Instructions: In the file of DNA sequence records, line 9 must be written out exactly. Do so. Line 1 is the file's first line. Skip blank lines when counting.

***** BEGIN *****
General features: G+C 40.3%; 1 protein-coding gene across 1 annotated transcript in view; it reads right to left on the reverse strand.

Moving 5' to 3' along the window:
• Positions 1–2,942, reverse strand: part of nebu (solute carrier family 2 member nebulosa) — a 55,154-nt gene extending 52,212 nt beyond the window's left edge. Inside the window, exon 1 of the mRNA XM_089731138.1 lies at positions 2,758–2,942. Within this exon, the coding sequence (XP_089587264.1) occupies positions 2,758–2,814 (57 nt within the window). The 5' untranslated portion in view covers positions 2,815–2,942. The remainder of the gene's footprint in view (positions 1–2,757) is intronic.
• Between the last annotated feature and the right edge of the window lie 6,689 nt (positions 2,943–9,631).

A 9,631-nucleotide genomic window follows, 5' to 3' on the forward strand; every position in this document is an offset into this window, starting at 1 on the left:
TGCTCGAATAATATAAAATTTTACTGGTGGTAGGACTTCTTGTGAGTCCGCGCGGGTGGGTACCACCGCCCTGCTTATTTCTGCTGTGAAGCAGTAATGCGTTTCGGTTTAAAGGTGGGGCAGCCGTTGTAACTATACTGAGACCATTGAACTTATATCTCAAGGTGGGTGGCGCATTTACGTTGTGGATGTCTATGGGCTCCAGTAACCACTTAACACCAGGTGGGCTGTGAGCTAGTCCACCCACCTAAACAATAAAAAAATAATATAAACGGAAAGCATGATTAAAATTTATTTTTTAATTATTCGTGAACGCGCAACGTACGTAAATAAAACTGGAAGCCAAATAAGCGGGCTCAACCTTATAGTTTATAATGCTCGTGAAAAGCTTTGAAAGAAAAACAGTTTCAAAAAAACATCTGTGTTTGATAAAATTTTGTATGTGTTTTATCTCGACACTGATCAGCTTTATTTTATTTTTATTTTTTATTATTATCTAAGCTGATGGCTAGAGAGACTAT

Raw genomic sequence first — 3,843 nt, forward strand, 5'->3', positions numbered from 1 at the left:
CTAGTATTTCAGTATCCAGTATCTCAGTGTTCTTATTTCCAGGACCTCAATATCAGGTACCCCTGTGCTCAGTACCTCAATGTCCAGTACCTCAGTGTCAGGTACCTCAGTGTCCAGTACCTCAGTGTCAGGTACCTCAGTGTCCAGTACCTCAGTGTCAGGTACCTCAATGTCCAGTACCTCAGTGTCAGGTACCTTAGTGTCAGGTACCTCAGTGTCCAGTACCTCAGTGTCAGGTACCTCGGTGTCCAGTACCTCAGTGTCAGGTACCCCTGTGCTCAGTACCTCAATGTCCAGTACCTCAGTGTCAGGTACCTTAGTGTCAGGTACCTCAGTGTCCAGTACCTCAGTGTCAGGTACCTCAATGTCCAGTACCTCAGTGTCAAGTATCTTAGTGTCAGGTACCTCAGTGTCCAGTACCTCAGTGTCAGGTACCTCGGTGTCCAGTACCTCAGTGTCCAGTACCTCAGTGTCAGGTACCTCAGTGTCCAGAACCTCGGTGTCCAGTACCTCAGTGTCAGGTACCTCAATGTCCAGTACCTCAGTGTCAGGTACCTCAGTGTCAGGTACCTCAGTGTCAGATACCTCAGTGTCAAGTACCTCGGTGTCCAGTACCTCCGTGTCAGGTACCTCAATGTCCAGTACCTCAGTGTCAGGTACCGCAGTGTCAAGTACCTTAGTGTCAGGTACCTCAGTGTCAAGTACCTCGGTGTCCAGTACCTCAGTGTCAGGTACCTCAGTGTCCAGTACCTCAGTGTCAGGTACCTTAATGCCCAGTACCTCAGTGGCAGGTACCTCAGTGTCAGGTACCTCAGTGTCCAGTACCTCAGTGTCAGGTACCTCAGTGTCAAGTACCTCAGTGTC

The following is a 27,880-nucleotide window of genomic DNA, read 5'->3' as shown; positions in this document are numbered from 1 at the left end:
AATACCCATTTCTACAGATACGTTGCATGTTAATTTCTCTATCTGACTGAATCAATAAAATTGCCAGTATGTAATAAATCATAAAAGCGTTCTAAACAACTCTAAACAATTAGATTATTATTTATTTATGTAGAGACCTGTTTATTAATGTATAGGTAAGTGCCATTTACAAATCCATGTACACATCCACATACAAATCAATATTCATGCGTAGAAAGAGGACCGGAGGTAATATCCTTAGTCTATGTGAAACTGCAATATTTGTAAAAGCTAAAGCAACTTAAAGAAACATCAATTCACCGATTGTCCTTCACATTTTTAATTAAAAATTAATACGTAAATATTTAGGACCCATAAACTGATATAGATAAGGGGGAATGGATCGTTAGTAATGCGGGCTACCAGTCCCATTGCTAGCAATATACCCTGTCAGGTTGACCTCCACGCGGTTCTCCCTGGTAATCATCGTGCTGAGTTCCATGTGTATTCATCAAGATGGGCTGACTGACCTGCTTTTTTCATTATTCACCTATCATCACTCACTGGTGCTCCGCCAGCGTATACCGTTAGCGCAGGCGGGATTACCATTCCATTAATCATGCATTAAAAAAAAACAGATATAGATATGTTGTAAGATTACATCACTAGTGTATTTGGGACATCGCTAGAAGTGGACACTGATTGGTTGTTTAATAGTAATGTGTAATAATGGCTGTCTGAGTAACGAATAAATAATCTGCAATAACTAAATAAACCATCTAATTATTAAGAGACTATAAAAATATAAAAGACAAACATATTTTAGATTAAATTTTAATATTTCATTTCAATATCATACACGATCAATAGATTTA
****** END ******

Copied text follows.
The following is a 27,880-nucleotide window of genomic DNA, read 5'->3' as shown; positions in this document are numbered from 1 at the left end: